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Chamisa tipped to win 2023 election

Opinion & Analysis
What Mnangagwa promised when he took over power from the late former President Robert Mugabe is not what the majority were expecting. It seems an insurmountable task to carry.

TIME is running out for both two biggest political parties in Zimbabwe, the one led by Nelson Chamisa and the other by Emmerson Mnangagwa. Douglas Mwonzora is out of contestation.

I am not a political think-tank nor a political scientist, but my instincts and surveys are telling me that Citizens Coalition for Change (CCC) leader Chamisa will win resoundingly the 2023 election.

It seems Chamisa is the right foot forward to take Zimbabwe to the promised land.

He might face a very big resistance from this current military-led government which believes that it has the prerogative to rule or thinks that it is the only anointed political entity fit to provide leadership to the people of Zimbabwe. But it looks like the army is also ready for change.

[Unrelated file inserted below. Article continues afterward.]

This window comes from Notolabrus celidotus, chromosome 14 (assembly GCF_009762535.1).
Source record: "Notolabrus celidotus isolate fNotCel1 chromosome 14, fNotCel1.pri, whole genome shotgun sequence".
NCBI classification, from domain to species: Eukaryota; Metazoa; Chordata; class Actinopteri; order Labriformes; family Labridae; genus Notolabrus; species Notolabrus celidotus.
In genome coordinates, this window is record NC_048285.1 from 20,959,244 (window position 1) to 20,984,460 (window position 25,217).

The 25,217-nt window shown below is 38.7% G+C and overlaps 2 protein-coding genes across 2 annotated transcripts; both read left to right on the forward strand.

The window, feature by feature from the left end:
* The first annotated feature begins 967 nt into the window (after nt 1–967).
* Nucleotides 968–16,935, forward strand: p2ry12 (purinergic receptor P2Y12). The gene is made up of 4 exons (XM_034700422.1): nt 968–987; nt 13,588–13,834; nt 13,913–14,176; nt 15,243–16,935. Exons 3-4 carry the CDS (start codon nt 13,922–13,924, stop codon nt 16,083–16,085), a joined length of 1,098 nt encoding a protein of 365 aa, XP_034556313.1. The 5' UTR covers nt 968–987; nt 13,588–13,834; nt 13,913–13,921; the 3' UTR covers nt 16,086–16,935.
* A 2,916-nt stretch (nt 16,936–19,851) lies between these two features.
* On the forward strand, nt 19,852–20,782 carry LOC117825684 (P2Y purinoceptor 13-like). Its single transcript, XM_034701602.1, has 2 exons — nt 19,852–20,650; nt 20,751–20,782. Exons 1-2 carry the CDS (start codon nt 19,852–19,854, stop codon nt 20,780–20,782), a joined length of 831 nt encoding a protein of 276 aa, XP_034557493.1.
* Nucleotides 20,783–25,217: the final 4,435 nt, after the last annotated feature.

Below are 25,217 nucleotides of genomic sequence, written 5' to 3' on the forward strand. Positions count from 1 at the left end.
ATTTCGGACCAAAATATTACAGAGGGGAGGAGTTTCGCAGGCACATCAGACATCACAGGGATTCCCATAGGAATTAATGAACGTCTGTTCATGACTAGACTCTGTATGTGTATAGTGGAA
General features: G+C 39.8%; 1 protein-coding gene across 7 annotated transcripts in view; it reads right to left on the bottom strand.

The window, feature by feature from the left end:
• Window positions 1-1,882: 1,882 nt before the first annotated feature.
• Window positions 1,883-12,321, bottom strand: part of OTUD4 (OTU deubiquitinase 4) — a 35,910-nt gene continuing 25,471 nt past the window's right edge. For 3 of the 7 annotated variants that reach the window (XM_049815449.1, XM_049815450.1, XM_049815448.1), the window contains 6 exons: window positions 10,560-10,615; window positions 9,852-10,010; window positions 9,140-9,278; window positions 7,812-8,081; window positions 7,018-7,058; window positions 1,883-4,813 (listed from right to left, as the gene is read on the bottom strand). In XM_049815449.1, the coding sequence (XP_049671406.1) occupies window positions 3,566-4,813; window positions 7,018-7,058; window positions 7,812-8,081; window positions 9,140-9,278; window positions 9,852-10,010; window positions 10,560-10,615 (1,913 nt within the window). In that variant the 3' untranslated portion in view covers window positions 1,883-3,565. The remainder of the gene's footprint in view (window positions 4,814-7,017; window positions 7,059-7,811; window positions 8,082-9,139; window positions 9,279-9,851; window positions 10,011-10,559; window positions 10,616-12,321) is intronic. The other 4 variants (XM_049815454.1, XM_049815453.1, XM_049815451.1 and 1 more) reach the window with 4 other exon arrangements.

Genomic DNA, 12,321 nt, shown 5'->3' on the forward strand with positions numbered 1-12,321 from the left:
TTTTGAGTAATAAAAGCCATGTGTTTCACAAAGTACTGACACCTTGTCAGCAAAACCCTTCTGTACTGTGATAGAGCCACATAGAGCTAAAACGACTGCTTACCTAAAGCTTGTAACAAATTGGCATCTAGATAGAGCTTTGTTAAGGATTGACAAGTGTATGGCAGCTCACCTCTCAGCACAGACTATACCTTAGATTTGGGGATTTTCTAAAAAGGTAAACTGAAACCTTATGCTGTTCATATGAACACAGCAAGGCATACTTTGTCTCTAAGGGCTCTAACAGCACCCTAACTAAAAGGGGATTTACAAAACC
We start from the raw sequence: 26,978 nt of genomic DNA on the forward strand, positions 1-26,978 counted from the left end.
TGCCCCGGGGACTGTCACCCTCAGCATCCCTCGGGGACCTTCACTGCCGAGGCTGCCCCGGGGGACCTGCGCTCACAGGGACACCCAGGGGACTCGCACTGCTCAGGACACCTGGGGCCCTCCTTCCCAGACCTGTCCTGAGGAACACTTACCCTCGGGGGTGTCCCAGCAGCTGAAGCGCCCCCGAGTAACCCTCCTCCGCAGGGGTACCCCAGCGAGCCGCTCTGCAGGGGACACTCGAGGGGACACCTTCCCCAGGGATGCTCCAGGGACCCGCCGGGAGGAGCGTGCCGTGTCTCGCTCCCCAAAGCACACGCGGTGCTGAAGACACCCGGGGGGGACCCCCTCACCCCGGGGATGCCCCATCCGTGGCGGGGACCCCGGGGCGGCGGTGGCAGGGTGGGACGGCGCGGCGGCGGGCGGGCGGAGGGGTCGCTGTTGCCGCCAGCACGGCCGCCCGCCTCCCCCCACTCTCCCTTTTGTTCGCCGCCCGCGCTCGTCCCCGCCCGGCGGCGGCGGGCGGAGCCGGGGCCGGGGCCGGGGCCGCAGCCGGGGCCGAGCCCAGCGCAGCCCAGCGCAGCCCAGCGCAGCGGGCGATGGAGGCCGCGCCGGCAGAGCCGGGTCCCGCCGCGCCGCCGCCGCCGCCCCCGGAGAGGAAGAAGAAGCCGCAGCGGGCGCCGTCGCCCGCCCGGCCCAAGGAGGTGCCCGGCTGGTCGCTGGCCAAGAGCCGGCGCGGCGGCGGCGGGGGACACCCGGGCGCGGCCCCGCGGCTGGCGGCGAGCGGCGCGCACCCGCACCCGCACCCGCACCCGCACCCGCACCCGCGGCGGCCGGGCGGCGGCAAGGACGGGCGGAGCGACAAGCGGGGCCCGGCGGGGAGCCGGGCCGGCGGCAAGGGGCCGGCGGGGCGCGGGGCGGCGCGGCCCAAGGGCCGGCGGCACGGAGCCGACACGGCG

To be honest, Zanu PF is very much afraid of the newly-formed political party, hence it is refusing to implement reforms.

If government cannot change the people’s lives, then the people must change the government and that’s not a crime.

There is still a challenge that these elections are likely going to be held without reforms in both the media and the electoral system.

However, this has not dampened the spirit of changing this government by the opposition.

We still have government-controlled radio stations and one television channel.

The Zimbabwe Electoral Commission, which is supposed to be independent and neutral, according to the laws of the land, is still controlled by the ruling party.

No matter how much resistance the opposition faces, the CCC leadership has proved to be political giants compared with the current cohort.

Chamisa and crew are far more visionary, intellectually astute, open to new ideas and far wiser.

Leadership is about the quality of an individual’s actions, behaviour and vision.

The new dispensation has struggled to change the people’s lives and has failed to prove that it has what it takes to lead the country, 42 years into independence.

However, there have been some little changes done by the ruling party, but still the speed and path to recovery has been so rocky and too slow that the people have now run out of patience and want Mnangagwa out.

What Mnangagwa promised when he took over power from the late former President Robert Mugabe is not what the majority were expecting. It seems an insurmountable task to carry.